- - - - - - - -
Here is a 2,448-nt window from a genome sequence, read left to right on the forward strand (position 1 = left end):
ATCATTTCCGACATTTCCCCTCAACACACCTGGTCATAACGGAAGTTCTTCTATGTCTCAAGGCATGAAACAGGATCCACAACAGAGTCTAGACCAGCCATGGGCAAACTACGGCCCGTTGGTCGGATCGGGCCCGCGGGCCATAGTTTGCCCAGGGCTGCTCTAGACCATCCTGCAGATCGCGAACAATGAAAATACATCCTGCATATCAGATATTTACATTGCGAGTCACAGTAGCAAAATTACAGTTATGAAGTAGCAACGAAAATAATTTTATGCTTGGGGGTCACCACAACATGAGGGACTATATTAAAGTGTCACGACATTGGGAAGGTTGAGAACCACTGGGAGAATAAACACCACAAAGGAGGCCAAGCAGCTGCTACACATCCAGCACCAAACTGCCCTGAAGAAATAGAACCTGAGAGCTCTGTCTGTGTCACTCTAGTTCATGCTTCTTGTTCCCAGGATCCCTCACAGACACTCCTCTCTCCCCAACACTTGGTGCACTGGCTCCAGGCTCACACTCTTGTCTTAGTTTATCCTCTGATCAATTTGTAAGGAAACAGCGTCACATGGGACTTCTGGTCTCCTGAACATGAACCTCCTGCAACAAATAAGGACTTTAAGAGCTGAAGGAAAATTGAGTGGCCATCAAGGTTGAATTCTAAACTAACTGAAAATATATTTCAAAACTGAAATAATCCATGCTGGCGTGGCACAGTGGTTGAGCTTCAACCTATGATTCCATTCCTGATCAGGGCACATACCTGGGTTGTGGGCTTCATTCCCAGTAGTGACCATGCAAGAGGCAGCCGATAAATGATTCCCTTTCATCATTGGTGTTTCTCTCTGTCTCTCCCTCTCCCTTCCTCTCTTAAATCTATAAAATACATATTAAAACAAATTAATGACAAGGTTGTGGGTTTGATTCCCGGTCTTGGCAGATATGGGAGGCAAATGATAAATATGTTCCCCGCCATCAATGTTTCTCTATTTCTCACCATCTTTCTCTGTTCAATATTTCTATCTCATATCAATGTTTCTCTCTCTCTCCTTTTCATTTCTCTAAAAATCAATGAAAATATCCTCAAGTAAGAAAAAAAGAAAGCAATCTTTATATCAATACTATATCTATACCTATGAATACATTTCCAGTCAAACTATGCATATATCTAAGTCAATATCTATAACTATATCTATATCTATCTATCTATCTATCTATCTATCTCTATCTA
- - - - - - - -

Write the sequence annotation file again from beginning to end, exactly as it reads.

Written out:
Here is a 2,448-nt window from a genome sequence, read left to right on the forward strand (position 1 = left end):
ATCATTTCCGACATTTCCCCTCAACACACCTGGTCATAACGGAAGTTCTTCTATGTCTCAAGGCATGAAACAGGATCCACAACAGAGTCTAGACCAGCCATGGGCAAACTACGGCCCGTTGGTCGGATCGGGCCCGCGGGCCATAGTTTGCCCAGGGCTGCTCTAGACCATCCTGCAGATCGCGAACAATGAAAATACATCCTGCATATCAGATATTTACATTGCGAGTCACAGTAGCAAAATTACAGTTATGAAGTAGCAACGAAAATAATTTTATGCTTGGGGGTCACCACAACATGAGGGACTATATTAAAGTGTCACGACATTGGGAAGGTTGAGAACCACTGGGAGAATAAACACCACAAAGGAGGCCAAGCAGCTGCTACACATCCAGCACCAAACTGCCCTGAAGAAATAGAACCTGAGAGCTCTGTCTGTGTCACTCTAGTTCATGCTTCTTGTTCCCAGGATCCCTCACAGACACTCCTCTCTCCCCAACACTTGGTGCACTGGCTCCAGGCTCACACTCTTGTCTTAGTTTATCCTCTGATCAATTTGTAAGGAAACAGCGTCACATGGGACTTCTGGTCTCCTGAACATGAACCTCCTGCAACAAATAAGGACTTTAAGAGCTGAAGGAAAATTGAGTGGCCATCAAGGTTGAATTCTAAACTAACTGAAAATATATTTCAAAACTGAAATAATCCATGCTGGCGTGGCACAGTGGTTGAGCTTCAACCTATGATTCCATTCCTGATCAGGGCACATACCTGGGTTGTGGGCTTCATTCCCAGTAGTGACCATGCAAGAGGCAGCCGATAAATGATTCCCTTTCATCATTGGTGTTTCTCTCTGTCTCTCCCTCTCCCTTCCTCTCTTAAATCTATAAAATACATATTAAAACAAATTAATGACAAGGTTGTGGGTTTGATTCCCGGTCTTGGCAGATATGGGAGGCAAATGATAAATATGTTCCCCGCCATCAATGTTTCTCTATTTCTCACCATCTTTCTCTGTTCAATATTTCTATCTCATATCAATGTTTCTCTCTCTCTCCTTTTCATTTCTCTAAAAATCAATGAAAATATCCTCAAGTAAGAAAAAAAGAAAGCAATCTTTATATCAATACTATATCTATACCTATGAATACATTTCCAGTCAAACTATGCATATATCTAAGTCAATATCTATAACTATATCTATATCTATCTATCTATCTATCTATCTATCTCTATCTA